The Garrett County municipality of Friendsville turned 100 years old last year, but the Town Council is only now getting around to debating the merits of throwing a party.
On the Eastern Shore, Denton might have forgotten its bicentennial last year had a tree merchant not offered to sell the town elms to commemorate the occasion. And Oxford let the sesquicentennial of its incorporation come and go without celebration last year, content to have celebrated nearly a decade ago the 300th anniversary of its founding.
But in Sykesville, they're not about to let a momentous birthday slip into their history books without a grand gala. The Carroll County town doesn't turn 100 until May next year, but officials there are already making big plans.
"This is our history, how the town started and what it has evolved to," said Margaret A. "Peggy" Soper, the town's tourism director. "As towns like Sykesville get harder and harder to find, it is important to remember the roots."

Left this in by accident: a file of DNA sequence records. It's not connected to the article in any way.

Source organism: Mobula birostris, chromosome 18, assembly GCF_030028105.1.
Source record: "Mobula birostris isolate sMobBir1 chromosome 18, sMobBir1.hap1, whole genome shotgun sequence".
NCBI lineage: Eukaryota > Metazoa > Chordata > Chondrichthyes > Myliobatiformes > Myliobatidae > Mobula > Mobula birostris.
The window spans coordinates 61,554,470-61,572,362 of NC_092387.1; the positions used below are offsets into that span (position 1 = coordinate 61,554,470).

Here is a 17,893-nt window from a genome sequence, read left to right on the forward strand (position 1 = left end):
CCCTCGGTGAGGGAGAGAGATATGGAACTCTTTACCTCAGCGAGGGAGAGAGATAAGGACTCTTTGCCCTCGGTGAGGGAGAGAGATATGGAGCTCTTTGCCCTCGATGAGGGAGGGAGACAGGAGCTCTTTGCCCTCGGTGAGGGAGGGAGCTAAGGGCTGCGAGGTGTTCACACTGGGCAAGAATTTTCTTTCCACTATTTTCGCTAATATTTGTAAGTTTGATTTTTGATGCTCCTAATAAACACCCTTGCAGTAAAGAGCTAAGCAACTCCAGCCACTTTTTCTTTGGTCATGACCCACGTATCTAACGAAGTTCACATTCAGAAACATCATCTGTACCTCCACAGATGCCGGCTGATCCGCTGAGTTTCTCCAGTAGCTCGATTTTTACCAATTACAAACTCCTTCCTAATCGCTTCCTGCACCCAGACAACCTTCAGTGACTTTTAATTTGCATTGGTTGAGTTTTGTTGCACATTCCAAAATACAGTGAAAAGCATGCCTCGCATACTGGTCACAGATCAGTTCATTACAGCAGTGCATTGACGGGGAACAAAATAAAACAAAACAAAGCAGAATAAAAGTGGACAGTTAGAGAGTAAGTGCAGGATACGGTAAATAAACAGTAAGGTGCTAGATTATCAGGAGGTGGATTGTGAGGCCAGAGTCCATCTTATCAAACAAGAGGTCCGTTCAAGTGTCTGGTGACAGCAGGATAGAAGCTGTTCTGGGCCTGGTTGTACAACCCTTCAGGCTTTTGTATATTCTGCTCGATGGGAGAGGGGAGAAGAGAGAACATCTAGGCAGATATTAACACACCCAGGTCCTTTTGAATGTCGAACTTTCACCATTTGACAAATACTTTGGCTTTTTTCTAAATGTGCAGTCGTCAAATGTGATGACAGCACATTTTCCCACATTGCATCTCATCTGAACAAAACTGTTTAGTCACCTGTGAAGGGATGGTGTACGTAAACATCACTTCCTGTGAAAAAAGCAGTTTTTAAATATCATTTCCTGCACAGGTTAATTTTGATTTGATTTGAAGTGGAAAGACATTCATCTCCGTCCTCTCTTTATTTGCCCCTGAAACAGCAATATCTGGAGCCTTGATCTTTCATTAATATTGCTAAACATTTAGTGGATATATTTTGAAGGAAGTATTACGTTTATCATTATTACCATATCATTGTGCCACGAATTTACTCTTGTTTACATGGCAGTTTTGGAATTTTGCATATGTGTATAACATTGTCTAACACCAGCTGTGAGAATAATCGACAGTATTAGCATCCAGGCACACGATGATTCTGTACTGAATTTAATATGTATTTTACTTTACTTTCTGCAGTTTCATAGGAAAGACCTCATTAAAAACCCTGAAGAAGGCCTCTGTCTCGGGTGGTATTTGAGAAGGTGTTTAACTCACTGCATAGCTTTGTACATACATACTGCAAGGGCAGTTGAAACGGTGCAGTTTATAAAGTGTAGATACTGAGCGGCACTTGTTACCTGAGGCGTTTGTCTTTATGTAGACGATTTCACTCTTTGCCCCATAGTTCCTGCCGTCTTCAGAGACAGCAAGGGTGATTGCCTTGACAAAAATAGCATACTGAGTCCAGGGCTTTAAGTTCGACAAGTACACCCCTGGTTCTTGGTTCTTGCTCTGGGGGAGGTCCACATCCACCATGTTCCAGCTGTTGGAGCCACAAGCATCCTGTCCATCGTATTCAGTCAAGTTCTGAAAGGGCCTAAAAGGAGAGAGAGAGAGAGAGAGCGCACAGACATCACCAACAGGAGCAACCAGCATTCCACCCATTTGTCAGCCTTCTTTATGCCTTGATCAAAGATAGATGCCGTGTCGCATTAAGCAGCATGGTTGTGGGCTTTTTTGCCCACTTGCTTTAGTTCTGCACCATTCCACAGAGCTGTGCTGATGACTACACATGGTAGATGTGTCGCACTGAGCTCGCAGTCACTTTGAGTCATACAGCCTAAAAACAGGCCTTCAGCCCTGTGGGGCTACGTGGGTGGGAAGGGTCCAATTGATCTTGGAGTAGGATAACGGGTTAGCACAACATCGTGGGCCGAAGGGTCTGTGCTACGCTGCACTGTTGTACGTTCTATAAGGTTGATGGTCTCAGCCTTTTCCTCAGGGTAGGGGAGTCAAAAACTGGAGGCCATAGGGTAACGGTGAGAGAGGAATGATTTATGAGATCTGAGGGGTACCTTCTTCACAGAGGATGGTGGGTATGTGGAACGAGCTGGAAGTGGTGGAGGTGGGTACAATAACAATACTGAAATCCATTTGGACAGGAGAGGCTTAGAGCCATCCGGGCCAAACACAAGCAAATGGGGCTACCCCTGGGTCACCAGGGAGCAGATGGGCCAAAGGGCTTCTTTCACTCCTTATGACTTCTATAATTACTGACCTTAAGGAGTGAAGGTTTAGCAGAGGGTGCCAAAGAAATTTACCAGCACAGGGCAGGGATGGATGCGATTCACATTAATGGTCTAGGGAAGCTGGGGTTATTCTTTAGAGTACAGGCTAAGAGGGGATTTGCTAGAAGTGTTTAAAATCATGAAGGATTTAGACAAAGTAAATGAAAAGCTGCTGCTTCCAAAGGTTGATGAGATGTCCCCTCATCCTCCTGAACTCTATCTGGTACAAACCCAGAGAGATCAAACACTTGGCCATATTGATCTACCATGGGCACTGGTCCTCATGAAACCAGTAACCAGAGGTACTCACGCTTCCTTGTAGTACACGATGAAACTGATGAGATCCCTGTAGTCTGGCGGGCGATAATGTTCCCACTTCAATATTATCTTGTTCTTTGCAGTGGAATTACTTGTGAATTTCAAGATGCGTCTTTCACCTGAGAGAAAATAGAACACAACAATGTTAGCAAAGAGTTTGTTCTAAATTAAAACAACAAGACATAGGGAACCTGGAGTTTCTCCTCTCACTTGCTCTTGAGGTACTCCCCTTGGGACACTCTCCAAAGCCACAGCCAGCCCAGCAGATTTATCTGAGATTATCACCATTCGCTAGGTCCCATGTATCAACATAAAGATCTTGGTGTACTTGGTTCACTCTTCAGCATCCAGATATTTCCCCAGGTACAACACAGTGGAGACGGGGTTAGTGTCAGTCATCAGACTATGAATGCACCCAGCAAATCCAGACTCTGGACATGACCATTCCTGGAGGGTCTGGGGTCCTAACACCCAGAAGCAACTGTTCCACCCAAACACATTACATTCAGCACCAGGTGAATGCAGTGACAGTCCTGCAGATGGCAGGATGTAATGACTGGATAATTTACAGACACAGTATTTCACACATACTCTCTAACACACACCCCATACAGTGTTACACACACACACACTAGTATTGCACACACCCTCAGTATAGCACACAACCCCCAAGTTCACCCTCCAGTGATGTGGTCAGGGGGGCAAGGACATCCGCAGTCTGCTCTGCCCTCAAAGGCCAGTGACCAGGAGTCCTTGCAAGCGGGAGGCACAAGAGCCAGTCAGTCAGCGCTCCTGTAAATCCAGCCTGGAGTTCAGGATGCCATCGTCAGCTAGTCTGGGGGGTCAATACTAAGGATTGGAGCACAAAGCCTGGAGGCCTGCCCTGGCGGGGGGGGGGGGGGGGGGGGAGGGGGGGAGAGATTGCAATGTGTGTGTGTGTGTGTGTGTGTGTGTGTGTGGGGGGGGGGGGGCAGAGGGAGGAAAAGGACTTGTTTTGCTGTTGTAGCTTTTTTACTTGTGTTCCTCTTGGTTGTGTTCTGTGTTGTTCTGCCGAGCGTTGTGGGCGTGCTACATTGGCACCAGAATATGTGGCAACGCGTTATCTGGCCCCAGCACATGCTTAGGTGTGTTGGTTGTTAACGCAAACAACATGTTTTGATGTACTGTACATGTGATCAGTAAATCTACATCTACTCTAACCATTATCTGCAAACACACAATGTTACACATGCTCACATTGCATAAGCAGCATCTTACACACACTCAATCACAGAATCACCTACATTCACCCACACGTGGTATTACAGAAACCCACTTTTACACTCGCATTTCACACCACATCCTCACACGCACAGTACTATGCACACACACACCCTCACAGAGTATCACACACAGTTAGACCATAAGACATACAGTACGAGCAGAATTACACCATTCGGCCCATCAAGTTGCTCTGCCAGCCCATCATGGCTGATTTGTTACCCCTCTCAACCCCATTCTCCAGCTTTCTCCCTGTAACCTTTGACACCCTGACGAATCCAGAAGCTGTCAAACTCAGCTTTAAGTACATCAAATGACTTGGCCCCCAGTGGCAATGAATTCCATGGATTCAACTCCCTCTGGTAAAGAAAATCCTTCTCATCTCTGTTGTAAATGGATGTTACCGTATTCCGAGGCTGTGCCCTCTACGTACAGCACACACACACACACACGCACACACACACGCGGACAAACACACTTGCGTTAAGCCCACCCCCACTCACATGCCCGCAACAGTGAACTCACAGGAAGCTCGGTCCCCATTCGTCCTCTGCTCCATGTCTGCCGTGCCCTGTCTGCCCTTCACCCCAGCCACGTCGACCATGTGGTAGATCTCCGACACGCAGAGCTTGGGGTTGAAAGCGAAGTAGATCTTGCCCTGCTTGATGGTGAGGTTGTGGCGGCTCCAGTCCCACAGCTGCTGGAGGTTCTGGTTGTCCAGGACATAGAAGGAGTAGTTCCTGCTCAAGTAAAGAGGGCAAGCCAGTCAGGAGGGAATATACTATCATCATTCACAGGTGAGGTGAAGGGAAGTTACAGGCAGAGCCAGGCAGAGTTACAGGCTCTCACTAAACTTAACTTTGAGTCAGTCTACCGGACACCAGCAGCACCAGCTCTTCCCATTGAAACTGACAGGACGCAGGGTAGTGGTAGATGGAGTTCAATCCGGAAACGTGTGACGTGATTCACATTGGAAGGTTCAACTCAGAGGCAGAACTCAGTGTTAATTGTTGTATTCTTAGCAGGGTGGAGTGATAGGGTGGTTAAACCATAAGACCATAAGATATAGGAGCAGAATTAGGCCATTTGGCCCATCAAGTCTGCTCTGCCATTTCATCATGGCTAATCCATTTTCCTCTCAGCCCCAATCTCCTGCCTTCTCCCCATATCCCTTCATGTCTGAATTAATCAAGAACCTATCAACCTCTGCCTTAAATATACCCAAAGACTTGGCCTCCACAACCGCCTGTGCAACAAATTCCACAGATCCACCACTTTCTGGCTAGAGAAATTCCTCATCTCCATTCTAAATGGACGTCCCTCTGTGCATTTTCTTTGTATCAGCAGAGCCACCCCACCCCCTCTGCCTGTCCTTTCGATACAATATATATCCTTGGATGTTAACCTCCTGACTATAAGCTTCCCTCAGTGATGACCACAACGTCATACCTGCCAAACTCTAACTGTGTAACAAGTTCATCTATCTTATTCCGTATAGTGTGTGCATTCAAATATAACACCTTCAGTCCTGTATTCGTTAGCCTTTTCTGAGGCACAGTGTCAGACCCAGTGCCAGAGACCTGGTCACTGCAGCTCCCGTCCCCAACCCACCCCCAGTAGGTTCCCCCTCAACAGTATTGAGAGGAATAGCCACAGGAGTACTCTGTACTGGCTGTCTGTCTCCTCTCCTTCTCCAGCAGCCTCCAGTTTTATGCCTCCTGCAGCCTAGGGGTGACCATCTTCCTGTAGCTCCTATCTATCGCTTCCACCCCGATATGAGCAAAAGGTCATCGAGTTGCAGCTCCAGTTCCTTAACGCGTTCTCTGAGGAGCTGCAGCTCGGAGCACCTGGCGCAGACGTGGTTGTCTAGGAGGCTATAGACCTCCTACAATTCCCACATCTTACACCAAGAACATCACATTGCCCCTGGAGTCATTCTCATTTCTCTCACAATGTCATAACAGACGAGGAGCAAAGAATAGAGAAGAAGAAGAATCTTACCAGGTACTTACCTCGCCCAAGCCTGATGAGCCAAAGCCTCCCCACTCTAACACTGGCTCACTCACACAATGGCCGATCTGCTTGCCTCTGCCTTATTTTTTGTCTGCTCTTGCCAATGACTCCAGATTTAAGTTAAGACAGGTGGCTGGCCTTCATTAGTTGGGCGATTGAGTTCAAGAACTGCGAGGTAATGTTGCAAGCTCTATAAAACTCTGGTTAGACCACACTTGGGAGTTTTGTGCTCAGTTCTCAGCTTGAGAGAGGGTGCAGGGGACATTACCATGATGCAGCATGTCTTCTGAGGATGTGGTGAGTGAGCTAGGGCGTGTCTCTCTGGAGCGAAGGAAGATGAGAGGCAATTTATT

Sykesville's Town Council is considering a budget of about $20,000 for the festivities and will issue formal invitations to county and state dignitaries and other officials.
For party ideas, Sykesville might want to check with New Windsor. That town celebrated twice in the past decade: the 100th anniversary of its incorporation in 1993 and the bicentennial of its founding in 1997.
Not every small town finds that kind of time or energy, said James P. Peck, director of research for the Maryland Municipal League. Such events often fall victim to more pressing town business. Grand-scale celebrations take time, planning, money and much effort, usually from volunteers, he said.
"We are talking about small towns U.S.A., most of them with no full-time employees," Peck said.